11 August 1977 |
Los Angeles Times
re: "Initiative Aimed at Firing Homosexual Teachers Filed"
L.A. Times, August 4, 1977
That the myth of homosexual recruitment still plagues people like Briggs is truly incomprehensible. In a day of increasingly respectable research in the fields of education, sociology, psychology and the like, it is sad that a public servant like Briggs has not even bothered to find out that there is virtually no evidence in the literature to support his fears that gay teachers will "entice young, impressionable children into their life-style" (Times, Aug. 4).
Briggs is so deep into his emotional rhetoric (portraying children as victims is a sure-fire attention-getter) that he must also be unaware that most research evidence suggests that by the time a child reaches school age her/his future sexual preference is probably already formed.
If Briggs is wrong, as I believe he is, then his proposed law would needlessly destroy the careers of possibly some very fine teachers. But the other side of the coin is the greater tragedy in my view, for it is many of the children who would suffer the saddest loss if Briggs would have his way.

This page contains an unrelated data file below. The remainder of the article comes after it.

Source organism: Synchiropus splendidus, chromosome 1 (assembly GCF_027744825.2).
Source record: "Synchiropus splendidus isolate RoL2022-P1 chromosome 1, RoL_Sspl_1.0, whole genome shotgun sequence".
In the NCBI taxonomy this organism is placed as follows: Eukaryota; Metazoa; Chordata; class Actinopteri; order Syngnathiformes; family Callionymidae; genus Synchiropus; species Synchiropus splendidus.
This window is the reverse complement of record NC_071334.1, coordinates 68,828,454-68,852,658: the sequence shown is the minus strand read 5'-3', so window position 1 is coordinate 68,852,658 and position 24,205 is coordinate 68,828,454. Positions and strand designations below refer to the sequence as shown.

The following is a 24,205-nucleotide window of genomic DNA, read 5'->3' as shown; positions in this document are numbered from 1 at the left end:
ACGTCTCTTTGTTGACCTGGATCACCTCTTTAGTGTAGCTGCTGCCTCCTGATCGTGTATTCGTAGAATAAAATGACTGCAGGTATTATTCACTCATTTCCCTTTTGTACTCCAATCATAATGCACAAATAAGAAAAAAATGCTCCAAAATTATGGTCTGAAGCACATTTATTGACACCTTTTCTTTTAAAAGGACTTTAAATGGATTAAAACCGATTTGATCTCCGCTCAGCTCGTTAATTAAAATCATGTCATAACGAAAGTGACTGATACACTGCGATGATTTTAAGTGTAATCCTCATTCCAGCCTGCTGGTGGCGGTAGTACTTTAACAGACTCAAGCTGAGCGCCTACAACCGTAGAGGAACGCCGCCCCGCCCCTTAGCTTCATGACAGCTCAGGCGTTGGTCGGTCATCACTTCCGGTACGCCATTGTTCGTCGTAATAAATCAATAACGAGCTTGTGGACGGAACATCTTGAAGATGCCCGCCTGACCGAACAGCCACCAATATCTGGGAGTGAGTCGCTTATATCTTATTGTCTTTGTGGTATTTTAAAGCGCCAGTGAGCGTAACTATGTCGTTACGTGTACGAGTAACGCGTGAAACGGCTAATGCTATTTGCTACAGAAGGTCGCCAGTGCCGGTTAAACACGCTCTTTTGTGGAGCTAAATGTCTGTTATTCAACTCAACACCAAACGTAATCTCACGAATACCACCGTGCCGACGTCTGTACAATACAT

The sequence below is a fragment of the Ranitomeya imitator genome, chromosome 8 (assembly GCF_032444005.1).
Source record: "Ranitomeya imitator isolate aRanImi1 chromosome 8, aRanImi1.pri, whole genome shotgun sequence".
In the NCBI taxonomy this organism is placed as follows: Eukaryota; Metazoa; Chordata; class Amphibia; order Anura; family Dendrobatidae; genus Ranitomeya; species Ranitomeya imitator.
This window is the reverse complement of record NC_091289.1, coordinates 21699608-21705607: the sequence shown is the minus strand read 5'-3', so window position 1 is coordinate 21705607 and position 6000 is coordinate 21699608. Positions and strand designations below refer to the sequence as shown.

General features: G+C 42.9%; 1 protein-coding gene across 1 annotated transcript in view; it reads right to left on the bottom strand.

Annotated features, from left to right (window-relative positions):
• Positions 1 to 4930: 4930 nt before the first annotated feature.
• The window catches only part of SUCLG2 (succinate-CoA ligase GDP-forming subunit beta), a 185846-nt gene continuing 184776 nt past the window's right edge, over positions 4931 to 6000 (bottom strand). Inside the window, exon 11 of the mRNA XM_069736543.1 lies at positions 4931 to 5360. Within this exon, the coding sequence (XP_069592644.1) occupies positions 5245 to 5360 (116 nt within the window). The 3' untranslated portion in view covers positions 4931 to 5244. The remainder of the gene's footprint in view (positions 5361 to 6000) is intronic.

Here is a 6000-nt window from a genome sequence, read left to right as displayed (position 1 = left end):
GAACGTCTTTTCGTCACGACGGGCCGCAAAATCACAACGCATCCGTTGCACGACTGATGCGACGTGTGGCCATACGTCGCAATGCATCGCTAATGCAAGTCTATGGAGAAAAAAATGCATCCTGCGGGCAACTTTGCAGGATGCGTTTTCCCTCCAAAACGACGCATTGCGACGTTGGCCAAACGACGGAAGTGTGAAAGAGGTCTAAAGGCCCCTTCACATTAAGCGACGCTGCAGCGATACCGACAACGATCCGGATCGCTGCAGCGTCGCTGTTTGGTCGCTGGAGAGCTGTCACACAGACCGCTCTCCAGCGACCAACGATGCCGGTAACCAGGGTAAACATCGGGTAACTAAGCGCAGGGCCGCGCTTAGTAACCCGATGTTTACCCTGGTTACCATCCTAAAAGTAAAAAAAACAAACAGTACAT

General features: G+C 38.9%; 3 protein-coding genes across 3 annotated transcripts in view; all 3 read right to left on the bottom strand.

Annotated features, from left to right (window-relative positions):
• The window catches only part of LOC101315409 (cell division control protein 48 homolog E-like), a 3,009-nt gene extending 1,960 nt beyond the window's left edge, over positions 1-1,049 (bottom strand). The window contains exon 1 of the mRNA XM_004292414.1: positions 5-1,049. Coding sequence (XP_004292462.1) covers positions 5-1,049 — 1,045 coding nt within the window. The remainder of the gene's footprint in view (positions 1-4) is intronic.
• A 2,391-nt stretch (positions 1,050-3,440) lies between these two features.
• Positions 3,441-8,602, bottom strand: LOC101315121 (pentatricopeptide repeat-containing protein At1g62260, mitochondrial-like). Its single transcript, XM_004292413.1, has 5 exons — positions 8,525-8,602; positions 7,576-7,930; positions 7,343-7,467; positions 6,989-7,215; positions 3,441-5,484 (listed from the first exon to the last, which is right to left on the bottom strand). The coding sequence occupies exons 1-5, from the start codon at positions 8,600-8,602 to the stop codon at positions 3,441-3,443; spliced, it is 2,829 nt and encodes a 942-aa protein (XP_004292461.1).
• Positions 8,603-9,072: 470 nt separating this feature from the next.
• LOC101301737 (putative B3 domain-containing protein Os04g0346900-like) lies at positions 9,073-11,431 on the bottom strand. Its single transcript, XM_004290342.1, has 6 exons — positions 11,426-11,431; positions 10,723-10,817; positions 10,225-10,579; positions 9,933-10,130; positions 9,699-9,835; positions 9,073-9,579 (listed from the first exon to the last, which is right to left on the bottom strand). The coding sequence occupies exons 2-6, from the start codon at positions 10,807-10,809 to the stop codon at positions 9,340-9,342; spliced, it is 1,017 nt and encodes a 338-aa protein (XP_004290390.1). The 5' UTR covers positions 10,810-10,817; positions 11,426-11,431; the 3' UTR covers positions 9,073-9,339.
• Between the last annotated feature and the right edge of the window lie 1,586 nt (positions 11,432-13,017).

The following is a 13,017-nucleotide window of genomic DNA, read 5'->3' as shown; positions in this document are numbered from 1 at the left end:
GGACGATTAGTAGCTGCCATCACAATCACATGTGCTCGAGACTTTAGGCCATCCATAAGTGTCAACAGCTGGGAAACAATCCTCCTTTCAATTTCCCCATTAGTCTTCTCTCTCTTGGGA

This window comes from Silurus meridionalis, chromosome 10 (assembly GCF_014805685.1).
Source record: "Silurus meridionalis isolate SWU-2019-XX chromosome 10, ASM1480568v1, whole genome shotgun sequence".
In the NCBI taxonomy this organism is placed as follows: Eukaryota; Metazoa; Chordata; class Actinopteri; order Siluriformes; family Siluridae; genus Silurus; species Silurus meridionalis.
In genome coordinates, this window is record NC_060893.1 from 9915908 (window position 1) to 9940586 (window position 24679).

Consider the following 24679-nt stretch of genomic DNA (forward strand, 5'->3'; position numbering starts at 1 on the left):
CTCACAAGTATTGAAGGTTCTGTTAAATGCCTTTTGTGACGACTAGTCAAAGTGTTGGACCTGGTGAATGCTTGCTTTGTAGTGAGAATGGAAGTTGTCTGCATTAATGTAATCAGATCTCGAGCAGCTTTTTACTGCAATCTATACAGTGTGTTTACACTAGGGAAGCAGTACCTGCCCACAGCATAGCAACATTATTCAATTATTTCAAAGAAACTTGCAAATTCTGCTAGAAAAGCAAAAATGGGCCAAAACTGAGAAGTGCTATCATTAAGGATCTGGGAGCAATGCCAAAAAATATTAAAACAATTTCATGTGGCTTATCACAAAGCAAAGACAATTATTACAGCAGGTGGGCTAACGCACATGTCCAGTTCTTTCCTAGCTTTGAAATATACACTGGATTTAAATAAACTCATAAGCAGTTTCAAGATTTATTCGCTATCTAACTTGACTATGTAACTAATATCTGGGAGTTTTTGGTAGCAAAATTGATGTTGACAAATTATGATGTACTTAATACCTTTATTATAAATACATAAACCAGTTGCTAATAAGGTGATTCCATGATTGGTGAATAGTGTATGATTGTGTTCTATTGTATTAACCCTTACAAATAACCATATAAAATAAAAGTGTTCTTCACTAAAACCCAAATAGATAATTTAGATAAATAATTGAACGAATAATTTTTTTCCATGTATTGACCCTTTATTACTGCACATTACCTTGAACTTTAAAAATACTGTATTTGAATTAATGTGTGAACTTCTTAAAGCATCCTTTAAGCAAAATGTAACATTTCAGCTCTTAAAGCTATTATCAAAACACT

A law such as he proposes would discourage teachers, as well as others, from offering support and advice to those kids who are discovering on the brink of adulthood that in their earlier years they developed a preference for loving members of their same sex. The only permissible advice for these kids under Briggs' law would be that they change themselves into heterosexuals - anything less might be considered "recruitment" - and yet, again, the literature suggests that such change is extremely unlikely.
Such ignorance and disregard of the knowledge available to us through modern research in human behavior is inexcusable, especially in someone who aspires to be our governor.